A quality ASL interpreter might be the difference between a Deaf client loving your proposal, and “giving it somefurther consideration.” Or maybe the difference between the Deaf attendees thinking your play was a masterpiece, verses thinking it was “pretty good.” An interpreter should exhibit the same passion for their job as the person who hires them.
Sign Language interpreting is certainly not a textbook profession! One day, an interpreter might be asked to interpret divorce proceedings in a courtroom setting; the next, they might be asked to interpret an executive’s corporate presentation. This unique career choice requires a dynamic individual with a love for customer satisfaction. In my last post, I discussed how to hire an interpreter, and now I would like to talk about what merits a capable interpreter.
A high-quality interpreter will have real world experience, a flexible attitude, and a willingness to keep up to date on relevant industry news. These individuals will be confident in their knowledge, will never accept a job they do not feel prepared for, and are not afraid to ask questions. Quality interpreters also maintain an established network of others in the field. Interacting with other interpreters allows us to bounce ideas back and forth, work through problems that arise, and better understand our own limitations.
Unfortunately, some individuals go right from their certification program to interpreting, which can be a bit isolating. This is a quick way to become overwhelmed, confused, and put a damper on the passion for the job. While the Interpreter Training Program is critical to learning our code of ethics and the more technical side of Sign Language; like any other career, a certificate does not make one an expert!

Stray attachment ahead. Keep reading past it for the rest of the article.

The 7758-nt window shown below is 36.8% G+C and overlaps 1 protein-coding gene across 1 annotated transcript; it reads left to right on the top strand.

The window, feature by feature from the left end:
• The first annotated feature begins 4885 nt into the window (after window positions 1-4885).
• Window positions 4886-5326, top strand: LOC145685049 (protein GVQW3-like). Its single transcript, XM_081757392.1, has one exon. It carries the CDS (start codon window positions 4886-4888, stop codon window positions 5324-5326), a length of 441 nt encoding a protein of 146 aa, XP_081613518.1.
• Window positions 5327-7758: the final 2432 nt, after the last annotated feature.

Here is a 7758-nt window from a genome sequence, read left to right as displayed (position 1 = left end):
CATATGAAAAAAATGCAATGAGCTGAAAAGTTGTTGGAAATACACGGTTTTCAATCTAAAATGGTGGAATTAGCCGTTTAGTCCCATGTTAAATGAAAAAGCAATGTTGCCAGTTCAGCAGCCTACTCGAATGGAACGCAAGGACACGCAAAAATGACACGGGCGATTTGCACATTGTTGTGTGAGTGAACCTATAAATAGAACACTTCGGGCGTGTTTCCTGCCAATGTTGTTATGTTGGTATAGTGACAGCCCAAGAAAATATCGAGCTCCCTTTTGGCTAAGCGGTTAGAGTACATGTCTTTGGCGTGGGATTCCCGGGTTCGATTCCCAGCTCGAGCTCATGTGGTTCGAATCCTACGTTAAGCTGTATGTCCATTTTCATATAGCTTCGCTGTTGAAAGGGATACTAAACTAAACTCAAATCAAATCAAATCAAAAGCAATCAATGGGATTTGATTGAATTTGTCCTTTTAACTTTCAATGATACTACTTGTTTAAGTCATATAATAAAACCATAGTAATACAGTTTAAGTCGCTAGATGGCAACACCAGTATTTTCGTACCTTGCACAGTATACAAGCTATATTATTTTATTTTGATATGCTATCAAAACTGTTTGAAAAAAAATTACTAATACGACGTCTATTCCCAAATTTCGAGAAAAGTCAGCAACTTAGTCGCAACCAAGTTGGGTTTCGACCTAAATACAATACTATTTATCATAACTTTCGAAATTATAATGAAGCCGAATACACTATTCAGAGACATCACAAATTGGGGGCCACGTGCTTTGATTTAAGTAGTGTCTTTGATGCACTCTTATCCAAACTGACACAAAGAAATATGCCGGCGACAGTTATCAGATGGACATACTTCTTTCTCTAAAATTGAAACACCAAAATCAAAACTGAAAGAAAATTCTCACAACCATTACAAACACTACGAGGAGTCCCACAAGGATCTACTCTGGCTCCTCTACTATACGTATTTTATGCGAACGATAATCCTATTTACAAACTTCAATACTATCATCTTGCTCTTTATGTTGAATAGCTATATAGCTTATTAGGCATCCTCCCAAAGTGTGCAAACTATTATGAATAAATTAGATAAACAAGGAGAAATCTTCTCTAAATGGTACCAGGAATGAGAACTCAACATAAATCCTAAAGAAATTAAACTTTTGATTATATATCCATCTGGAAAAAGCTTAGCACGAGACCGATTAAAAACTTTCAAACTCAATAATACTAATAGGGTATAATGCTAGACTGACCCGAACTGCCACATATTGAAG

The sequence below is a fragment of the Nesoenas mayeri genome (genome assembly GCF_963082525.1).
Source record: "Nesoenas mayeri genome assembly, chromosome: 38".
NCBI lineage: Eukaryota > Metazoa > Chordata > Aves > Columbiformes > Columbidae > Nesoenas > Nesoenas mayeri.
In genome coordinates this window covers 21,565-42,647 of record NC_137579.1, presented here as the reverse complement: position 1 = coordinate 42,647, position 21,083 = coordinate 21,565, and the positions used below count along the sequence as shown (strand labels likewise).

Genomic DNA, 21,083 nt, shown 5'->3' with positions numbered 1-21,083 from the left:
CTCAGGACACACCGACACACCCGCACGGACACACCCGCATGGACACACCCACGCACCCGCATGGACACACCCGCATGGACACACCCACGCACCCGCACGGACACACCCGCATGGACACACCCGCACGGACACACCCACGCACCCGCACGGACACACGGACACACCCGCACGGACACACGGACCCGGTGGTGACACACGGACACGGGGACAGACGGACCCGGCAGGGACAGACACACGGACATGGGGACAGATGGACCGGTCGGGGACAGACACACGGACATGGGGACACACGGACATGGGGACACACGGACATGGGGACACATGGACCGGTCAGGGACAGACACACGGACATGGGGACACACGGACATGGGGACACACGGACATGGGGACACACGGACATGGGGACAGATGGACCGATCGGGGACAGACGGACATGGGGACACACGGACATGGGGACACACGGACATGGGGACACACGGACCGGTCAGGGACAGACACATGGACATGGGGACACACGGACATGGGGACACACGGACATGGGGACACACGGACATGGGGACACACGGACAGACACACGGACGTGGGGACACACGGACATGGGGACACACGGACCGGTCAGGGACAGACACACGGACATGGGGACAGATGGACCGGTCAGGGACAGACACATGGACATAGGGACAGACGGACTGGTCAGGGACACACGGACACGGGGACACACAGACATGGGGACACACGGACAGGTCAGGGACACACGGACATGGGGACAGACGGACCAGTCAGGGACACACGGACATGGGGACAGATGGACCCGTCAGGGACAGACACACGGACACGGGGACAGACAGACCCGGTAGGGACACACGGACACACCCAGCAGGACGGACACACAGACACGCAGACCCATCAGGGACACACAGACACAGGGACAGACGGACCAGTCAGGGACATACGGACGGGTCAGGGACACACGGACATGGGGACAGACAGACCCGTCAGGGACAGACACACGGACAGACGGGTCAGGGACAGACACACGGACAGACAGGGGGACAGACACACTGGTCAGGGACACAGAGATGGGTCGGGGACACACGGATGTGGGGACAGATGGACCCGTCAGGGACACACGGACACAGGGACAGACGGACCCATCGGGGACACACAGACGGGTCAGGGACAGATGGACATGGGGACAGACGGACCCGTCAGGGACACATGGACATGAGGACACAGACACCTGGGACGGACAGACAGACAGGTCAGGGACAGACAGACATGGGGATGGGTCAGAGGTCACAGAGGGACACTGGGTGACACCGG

I cannot emphasize the value of mentoring enough. Having a mentor is an invaluable way to learn the ins and outs of Sign Language interpreting; the kind of things they don’t teach in school. An experienced mentor will help identify strengths and weaknesses; understand the more emotionally challenging aspects of the job; and prepare for the pressures of being on-the-spot. In this field, there is always room for growth. Without someone providing guidance, it is easy to take a job beyond our scope, become discouraged, or fall into bad or stale habits.
A mentor can be the difference between a good interpreter and a great interpreter. I am pleased to offer ASL mentoring through LC Interpreting Services because I love to share my passion for communication with others. Deaf and Hard of Hearing individuals deserve high-quality interpreters, and all interpreters deserve to love what we do!